Bavaria’s Bachler: Why I kept the ballet at workmain
An unusual communication from the Munich boss issued in light of police interest in the company’s continued actitives.
Unfortunately, the Bayerische Staatsoper is forced to postpone Marina Abramović’s opera project 7 Deaths of Maria Callas, which was prepared in the last weeks in the form of workshops in small groups, to a later date. The reason for this is the fact that from now on the participation of orchestra and large stage crew would be necessary and alternatives are not justifiable. As a result, large parts of the staff will be released from duty until April 19 in agreement with the Ministry. The house will no longer be able to continue the Monday Concert broadcasts. Exceptions are the administration – partly from the home office – and the production of protective masks in the costume department of the Staatsoper, of course only on a voluntary basis.
Director Nikolaus Bachler comments: “In addition to the problems surrounding final rehearsals, I find it particularly difficult, from an artistic point of view, to push ahead with a project – albeit under the strictest of precautions for the safety of all involved – that links one of the greatest living artists, Marina Abramović, and the greatest singer of the post-war period, Maria Callas, and fathoms it as an encounter in death. This would have been of urgent necessity and relevance in times when death is repressed. In the moment when for many people it is really a matter of life and death, other questions arise – this has become particularly clear to me in the last few days.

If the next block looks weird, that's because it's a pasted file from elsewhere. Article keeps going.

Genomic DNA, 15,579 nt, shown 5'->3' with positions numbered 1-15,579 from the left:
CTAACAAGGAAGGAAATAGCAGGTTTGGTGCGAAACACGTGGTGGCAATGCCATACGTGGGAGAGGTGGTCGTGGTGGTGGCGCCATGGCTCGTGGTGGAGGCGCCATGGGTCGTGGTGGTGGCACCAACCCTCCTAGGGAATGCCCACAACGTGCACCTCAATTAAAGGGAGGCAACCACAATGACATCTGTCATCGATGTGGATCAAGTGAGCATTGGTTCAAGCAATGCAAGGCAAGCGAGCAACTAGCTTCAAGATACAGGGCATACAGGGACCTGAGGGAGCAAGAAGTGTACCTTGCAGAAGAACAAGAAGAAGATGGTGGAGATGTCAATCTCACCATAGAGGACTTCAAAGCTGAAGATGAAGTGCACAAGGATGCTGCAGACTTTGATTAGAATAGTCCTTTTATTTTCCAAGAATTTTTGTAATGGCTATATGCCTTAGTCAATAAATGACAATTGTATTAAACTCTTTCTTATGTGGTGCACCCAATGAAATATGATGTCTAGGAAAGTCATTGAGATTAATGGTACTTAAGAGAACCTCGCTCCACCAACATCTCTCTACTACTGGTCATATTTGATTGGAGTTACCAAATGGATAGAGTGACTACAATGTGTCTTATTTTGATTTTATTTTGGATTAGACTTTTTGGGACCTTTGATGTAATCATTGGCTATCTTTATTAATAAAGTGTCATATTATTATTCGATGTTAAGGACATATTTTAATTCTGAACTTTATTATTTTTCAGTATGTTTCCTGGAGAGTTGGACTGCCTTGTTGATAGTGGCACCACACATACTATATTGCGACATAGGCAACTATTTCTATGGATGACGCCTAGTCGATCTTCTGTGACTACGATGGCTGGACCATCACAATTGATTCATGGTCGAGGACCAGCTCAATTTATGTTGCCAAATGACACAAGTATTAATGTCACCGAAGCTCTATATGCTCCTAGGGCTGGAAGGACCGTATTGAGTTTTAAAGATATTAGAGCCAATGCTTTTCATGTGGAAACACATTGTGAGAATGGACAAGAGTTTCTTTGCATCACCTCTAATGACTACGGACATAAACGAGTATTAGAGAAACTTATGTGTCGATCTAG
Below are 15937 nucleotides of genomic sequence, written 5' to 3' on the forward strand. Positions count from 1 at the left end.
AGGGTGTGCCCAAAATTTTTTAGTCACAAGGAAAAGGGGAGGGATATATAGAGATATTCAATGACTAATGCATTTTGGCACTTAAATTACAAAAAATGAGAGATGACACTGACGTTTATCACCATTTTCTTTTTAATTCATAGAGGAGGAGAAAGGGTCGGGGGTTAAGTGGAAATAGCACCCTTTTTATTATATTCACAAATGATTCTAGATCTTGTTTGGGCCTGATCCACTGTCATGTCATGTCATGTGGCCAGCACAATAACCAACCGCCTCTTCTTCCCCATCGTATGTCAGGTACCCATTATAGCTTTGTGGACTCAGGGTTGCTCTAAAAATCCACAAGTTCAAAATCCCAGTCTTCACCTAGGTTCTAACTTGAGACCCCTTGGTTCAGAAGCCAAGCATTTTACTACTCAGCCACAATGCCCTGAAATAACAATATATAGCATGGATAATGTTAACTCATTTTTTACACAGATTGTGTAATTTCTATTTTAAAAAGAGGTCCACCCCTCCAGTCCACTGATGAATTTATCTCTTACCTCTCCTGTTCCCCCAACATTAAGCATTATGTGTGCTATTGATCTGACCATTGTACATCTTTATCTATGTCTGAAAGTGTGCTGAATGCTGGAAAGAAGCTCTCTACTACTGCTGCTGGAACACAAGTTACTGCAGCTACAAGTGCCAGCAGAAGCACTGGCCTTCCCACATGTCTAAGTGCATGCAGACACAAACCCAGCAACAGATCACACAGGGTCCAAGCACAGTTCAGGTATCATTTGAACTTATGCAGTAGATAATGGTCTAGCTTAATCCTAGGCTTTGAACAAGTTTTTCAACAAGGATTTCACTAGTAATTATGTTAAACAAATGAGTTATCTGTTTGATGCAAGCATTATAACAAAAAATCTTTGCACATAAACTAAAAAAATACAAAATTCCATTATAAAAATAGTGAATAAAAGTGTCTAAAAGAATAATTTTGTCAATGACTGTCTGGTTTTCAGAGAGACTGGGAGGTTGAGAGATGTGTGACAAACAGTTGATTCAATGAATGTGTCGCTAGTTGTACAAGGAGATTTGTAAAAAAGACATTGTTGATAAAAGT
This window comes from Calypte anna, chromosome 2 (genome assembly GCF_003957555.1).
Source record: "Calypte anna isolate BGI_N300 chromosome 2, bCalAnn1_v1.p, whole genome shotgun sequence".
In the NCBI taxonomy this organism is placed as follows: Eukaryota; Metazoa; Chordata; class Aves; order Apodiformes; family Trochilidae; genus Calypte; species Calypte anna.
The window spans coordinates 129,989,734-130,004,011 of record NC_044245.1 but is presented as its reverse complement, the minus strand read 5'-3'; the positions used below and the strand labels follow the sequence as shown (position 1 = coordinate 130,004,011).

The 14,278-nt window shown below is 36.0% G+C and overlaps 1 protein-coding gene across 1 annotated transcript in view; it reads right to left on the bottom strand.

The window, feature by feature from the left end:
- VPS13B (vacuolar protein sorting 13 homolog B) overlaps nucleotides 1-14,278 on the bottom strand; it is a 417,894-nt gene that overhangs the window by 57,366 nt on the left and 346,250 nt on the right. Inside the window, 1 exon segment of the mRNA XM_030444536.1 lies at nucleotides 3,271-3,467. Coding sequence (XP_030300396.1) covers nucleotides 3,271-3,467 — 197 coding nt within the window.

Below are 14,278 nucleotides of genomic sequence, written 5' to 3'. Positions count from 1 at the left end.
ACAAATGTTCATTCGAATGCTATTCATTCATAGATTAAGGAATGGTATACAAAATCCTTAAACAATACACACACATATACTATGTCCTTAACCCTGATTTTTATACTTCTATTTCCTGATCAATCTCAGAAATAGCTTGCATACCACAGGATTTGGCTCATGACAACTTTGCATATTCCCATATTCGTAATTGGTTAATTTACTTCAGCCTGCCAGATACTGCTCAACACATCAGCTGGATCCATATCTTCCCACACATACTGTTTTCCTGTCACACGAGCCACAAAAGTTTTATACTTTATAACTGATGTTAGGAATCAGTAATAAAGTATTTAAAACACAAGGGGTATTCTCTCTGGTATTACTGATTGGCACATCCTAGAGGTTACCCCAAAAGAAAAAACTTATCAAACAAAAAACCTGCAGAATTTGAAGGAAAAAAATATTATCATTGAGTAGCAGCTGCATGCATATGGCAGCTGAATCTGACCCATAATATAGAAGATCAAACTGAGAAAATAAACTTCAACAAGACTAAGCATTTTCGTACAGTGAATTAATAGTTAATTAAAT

I have hesitated for a long time with the decision, because the unconditional will and dedication of the team around Marina Abramović has been impressive in the past weeks and many in the house have pushed the project forward with great commitment. I would also like to reiterate that all activities of the last few weeks were carried out in close consultation with the Ministry. But now it is time to stop preperations for the time being, even if it hurts me personally.
I naturally understand the great uncertainty of all employees. Nevertheless, we need courage for the future. Many positive images of the past weeks have come from creative people and artists. Therefore, we need art more than ever.”